While I've always loved "What a Friend we Have in Jesus", I never stopped to consider the back-story. Sobering, wouldn't you agree?
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“What a Friend We Have in Jesus” emerged from a life assaulted by and associated with much grief and pain and loss which make the words of this familiar hymn all the more genuine and authoritative.
Its author, Joseph Scriven, born in 1819 of prosperous parents in Dublin, Ireland, had graduated from college, and began his life untroubled facing a promising future. Then, the night before his marriage, his bride was found in a pool of water where she had accidentally drowned. He never recovered from the loss.
He emigrated to Canada and became associated with the Plymouth Brethren. He freely gave of his possessions, even his own clothes. His life focused on the poor with whom he was close in times of trouble and sickness. He repaired their homes and chopped their wood. He performed menial tasks for the handicapped, the sick, and the poor.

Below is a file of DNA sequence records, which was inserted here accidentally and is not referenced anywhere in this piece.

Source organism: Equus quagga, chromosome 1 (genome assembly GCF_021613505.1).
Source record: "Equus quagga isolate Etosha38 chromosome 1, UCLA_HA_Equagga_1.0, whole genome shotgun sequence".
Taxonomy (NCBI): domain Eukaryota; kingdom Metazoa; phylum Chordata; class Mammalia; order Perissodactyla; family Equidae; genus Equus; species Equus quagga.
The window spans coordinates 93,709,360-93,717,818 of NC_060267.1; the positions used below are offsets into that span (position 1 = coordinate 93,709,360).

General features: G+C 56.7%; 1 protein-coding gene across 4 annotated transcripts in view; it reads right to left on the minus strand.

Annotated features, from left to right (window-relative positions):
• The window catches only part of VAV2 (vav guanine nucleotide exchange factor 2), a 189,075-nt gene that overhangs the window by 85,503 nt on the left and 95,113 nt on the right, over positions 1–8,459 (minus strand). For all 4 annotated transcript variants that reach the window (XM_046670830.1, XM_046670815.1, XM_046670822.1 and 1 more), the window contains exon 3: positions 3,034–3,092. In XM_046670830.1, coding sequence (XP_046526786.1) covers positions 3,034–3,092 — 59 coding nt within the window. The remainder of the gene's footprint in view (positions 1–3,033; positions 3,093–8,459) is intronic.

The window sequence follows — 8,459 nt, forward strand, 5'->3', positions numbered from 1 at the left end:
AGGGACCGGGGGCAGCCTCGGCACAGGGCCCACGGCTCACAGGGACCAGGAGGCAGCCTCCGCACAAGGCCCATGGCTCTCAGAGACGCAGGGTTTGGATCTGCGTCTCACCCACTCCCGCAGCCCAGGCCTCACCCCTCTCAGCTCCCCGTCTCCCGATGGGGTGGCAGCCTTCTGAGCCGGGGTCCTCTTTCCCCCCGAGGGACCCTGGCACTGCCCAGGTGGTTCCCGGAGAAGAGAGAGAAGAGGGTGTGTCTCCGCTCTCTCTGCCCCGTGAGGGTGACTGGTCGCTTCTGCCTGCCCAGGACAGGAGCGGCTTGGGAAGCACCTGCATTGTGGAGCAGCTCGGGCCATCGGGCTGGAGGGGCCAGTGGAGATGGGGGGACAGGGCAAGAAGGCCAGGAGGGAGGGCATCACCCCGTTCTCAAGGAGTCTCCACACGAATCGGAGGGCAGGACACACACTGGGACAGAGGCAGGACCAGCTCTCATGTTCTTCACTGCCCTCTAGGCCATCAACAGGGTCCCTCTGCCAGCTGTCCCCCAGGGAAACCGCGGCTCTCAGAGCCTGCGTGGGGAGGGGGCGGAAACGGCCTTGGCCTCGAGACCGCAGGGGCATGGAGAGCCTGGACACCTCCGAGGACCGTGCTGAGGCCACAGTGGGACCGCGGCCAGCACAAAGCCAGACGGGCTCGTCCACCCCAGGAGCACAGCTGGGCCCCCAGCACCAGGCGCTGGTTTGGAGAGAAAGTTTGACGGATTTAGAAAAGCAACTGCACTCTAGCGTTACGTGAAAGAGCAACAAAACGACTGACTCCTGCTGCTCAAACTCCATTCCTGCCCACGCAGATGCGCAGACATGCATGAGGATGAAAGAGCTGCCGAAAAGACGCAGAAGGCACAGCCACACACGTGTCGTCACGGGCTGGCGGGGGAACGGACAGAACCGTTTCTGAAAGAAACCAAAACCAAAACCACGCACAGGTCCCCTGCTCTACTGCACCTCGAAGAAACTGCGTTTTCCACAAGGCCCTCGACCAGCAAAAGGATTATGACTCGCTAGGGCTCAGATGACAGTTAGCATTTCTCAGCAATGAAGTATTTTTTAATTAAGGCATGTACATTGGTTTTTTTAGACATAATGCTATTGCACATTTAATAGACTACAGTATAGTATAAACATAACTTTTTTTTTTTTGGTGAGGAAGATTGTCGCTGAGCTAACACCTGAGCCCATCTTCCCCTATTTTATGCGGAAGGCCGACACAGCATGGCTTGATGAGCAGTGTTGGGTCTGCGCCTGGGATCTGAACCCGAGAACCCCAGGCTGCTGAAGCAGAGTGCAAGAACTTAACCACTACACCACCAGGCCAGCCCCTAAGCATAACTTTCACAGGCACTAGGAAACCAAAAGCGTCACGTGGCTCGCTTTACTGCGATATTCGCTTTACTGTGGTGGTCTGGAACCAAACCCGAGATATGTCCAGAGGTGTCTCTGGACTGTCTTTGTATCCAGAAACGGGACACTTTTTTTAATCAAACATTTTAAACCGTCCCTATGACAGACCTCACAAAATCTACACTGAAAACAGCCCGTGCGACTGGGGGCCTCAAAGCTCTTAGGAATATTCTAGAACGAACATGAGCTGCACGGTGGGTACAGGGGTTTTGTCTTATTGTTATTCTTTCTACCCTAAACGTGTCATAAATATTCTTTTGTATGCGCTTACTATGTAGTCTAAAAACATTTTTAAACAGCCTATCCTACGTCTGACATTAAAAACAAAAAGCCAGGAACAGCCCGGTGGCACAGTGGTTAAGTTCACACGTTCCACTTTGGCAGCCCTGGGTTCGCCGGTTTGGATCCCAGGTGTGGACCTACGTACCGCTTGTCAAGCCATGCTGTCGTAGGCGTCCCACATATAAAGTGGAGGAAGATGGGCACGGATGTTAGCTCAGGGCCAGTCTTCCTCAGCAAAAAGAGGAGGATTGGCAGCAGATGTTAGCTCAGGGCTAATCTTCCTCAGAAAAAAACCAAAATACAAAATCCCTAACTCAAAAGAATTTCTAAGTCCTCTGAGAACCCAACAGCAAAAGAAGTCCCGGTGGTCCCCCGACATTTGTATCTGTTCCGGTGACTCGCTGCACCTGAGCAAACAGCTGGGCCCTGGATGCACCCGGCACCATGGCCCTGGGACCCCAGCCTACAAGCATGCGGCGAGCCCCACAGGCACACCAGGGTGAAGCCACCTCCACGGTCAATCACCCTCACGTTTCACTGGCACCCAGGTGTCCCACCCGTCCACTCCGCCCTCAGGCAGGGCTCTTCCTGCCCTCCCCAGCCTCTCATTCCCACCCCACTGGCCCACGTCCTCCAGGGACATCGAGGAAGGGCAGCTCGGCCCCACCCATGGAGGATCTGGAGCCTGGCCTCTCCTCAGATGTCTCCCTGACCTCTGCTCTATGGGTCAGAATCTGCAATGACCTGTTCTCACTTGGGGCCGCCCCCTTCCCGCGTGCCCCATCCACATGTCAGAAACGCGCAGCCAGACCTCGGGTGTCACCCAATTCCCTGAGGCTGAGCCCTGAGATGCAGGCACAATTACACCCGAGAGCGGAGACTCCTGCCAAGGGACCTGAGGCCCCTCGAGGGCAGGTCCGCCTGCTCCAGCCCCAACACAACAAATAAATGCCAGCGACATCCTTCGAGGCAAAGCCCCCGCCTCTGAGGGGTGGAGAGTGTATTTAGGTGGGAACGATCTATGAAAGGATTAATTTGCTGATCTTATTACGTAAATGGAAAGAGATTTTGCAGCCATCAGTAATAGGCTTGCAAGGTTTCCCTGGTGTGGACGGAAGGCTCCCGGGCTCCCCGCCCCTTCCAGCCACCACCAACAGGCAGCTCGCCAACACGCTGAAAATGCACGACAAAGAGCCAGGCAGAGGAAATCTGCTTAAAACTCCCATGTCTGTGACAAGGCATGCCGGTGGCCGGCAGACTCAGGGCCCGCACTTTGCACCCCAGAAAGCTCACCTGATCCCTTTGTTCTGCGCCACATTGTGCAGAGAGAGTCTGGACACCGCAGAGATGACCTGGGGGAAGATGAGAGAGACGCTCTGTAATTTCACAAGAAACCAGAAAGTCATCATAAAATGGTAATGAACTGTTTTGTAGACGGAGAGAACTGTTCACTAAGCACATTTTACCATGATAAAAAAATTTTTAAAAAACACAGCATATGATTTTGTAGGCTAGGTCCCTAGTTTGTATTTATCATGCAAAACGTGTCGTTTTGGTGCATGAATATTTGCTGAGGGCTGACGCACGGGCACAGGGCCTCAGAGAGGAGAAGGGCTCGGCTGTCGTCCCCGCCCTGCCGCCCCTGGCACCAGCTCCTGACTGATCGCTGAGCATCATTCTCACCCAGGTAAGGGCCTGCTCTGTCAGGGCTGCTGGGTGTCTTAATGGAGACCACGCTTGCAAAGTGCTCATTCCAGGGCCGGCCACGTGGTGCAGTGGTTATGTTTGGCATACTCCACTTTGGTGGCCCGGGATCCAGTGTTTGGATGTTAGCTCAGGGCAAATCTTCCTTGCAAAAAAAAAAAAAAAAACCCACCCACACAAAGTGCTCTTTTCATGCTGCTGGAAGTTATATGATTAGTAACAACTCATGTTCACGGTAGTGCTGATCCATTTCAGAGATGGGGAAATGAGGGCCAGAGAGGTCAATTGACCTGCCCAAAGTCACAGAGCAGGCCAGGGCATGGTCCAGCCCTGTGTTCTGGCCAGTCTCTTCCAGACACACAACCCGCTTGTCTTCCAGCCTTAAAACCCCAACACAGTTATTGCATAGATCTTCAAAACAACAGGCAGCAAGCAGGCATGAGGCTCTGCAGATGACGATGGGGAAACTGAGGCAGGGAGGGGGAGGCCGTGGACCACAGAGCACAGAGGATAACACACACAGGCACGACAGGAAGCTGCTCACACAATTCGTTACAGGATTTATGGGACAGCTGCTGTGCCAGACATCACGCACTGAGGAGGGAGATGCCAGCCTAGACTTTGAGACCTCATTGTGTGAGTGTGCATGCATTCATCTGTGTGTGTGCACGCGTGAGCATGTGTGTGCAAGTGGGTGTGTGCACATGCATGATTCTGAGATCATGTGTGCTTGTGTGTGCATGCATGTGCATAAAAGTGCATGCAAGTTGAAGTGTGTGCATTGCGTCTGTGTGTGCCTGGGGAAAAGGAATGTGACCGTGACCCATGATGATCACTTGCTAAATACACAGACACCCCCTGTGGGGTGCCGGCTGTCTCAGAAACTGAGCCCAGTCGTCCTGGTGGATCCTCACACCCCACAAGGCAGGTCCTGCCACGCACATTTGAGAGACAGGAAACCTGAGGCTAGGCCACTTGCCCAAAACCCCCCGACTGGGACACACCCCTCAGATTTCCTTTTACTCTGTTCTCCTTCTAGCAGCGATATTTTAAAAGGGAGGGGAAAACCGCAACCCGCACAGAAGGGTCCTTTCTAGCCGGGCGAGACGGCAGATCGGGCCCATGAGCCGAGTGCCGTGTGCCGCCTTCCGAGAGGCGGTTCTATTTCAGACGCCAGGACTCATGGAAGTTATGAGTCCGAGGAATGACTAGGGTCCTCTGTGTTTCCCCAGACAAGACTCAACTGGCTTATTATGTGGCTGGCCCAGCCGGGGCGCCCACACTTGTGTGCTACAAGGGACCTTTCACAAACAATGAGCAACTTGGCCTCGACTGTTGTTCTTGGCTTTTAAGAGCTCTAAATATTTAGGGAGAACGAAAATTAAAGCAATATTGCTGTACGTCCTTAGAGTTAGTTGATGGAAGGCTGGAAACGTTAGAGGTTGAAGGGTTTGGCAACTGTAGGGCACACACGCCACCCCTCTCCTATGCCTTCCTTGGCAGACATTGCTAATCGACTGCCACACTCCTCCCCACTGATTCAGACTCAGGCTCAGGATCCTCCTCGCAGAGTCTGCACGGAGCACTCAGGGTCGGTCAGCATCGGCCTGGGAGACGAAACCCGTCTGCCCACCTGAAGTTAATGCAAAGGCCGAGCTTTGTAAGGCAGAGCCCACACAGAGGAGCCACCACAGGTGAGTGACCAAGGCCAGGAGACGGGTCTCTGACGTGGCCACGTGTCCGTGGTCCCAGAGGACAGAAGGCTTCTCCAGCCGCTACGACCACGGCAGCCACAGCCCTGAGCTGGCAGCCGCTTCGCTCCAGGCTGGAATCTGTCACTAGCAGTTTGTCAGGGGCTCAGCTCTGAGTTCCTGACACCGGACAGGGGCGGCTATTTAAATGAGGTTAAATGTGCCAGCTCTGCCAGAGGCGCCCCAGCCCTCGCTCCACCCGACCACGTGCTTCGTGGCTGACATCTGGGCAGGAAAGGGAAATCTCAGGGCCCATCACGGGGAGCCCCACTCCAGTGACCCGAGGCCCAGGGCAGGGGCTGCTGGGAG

He never had a home of his own, moving from place to place. He again fell in love, but his second fiancée contracted pneumonia and died.
In 1857 he learned that his mother was seriously ill. Due to his poverty, he was unable to travel to her and bring comfort. He wrote her a letter and enclosed a poem.
Some years later, he himself was seriously ill and a visiting friend happened to see a copy of the poem he wrote his mother.
During his illness in October, 1886, he left his house and was found dead the next morning, drowned in a nearby lake in what was a strange parallel to the death of his sweetheart forty years earlier.
The poem he had sent his mother is the hymn, “What a Friend We Have in Jesus.” While not particularly literary, there are few hymns that prove to be as great a source of solace and comfort to those distressed and burdened!
--Pastor Ray William Stubbe